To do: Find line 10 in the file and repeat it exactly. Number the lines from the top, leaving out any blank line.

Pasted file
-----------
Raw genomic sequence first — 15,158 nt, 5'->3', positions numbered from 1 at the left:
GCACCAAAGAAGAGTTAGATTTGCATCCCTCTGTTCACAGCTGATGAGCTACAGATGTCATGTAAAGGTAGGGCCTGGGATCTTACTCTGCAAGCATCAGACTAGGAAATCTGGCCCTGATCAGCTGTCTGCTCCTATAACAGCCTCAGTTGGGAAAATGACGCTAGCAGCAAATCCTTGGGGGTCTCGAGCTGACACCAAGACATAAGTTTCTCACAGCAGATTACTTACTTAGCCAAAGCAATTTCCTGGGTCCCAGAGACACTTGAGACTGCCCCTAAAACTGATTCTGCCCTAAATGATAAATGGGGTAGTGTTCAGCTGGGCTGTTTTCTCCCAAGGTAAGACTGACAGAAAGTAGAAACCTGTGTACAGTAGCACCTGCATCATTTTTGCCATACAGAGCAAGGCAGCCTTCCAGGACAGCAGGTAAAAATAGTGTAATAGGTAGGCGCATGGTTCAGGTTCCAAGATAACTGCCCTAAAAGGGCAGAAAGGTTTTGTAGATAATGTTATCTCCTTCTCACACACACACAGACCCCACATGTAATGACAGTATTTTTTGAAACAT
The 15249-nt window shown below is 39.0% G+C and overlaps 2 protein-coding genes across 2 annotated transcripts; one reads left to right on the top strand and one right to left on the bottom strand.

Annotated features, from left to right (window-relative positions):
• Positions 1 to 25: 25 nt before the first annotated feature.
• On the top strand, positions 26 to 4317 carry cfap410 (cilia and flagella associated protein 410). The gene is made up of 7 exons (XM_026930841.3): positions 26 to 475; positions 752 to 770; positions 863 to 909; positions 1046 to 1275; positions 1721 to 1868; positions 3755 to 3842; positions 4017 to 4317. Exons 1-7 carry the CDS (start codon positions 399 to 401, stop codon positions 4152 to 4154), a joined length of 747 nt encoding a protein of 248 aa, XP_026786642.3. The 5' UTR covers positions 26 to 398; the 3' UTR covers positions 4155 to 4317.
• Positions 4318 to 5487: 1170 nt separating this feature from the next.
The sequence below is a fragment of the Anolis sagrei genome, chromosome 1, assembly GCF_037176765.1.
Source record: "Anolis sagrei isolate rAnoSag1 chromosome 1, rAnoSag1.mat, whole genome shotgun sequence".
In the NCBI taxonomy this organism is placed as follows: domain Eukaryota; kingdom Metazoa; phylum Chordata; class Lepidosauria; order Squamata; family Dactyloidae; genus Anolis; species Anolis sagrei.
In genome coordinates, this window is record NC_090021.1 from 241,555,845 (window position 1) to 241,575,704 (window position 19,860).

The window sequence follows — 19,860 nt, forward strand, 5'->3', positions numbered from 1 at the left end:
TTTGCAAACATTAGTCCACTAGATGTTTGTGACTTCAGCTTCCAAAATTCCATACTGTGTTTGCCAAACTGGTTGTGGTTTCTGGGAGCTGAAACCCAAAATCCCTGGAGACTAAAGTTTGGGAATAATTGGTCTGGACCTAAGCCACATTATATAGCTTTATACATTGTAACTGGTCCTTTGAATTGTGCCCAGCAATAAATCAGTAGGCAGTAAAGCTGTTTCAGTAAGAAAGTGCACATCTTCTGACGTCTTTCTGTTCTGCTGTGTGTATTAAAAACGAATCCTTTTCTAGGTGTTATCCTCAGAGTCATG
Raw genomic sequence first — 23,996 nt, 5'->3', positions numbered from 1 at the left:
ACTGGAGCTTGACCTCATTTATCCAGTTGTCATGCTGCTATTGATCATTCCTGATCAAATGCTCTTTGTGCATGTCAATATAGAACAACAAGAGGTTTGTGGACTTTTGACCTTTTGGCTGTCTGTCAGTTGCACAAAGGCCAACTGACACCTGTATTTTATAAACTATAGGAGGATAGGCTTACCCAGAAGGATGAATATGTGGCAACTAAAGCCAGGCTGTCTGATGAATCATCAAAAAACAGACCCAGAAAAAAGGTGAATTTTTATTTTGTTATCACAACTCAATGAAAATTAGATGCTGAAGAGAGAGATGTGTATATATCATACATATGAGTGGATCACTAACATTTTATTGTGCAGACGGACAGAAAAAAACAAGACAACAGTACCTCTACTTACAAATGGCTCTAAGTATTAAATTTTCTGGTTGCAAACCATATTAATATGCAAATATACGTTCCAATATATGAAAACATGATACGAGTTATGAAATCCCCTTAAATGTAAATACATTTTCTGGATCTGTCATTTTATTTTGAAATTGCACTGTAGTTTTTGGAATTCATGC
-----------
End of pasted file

In the NCBI taxonomy this organism is placed as follows: domain Eukaryota; kingdom Metazoa; phylum Chordata; class Lepidosauria; order Squamata; family Dactyloidae; genus Anolis; species Anolis sagrei.